Not only does Bell’s test not serve to define the boundary, the new findings don’t push the boundary deeper into the quantum realm but do just the opposite. They show that some features of the real world must share a key ingredient of the quantum domain. This key ingredient is called entanglement, exactly the feature of quantum physics that Einstein labeled as spooky. According to Joseph Eberly, professor of physics and one of the paper’s authors, it now appears that Bell’s test only distinguishes those systems that are entangled from those that are not. It does not distinguish whether they are “classical” or quantum. In the forthcoming paper the Rochester researchers explain how entanglement can be found in something as ordinary as a beam of light.

Eberly explained that “it takes two to tangle.” For example, think about two hands clapping regularly. What you can be sure of is that when the right hand is moving to the right, the left hand is moving to the left, and vice versa. But if you were asked to guess without listening or looking whether at some moment the right hand was moving to the right, or maybe to the left, you wouldn’t know. But you would still know that whatever the right hand was doing at that time, the left hand would be doing the opposite. The ability to know for sure about a common property without knowing anything for sure about an individual property is the essence of perfect entanglement.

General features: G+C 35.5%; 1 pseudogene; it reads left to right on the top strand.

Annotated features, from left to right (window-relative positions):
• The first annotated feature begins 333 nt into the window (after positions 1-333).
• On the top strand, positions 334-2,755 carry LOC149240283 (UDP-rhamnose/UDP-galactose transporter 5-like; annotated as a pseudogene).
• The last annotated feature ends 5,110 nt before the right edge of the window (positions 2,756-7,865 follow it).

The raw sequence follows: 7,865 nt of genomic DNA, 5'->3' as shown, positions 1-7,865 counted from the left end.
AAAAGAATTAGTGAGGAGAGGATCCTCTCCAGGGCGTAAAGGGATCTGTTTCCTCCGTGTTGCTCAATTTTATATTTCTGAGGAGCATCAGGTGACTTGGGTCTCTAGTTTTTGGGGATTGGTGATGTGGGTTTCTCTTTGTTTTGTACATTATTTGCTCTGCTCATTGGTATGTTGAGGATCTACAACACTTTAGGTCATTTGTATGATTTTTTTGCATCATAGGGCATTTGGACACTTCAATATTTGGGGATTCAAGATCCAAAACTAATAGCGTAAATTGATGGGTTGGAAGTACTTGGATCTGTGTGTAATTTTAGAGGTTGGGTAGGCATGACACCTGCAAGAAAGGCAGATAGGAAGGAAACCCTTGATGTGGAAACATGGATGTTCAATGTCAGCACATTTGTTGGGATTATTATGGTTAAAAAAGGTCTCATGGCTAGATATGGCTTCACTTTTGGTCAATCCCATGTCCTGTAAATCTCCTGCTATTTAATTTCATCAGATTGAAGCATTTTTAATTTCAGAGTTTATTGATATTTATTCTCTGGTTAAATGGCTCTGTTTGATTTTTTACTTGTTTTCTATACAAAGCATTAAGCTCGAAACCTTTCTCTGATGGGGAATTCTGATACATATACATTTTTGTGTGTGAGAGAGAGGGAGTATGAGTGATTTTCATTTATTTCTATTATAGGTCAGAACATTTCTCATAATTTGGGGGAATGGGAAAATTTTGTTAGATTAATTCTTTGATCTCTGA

Eberly added that many think of entanglement as a quantum feature because “Schrodinger coined the term ‘entanglement’ to refer to his famous cat scenario.” But their experiment shows that some features of the “real” world must share a key ingredient of Schrodinger’s Cat domain: entanglement.

The existence of classical entanglement was pointed out in 1980, but Eberly explained that it didn’t seem a very interesting concept, so it wasn’t fully explored. As opposed to quantum entanglement, classical entanglement happens within one system. The effect is all local: there is no action at a distance, none of the “spookiness.”

With this result, Eberly and his colleagues have shown experimentally “that the border is not where it’s usually thought to be, and moreover that Bell’s Inequalities should no longer be used to define the boundary.”

Here’s a link to and a citation for the paper,

Shifting the quantum-classical boundary: theory and experiment for statistically classical optical fields by Xiao-Feng Qian, Bethany Little, John C. Howell, and J. H. Eberly. Optica Vol. 2, Issue 7, pp. 611-615 (2015) •doi: 10.1364/OPTICA.2.000611

This paper is open access.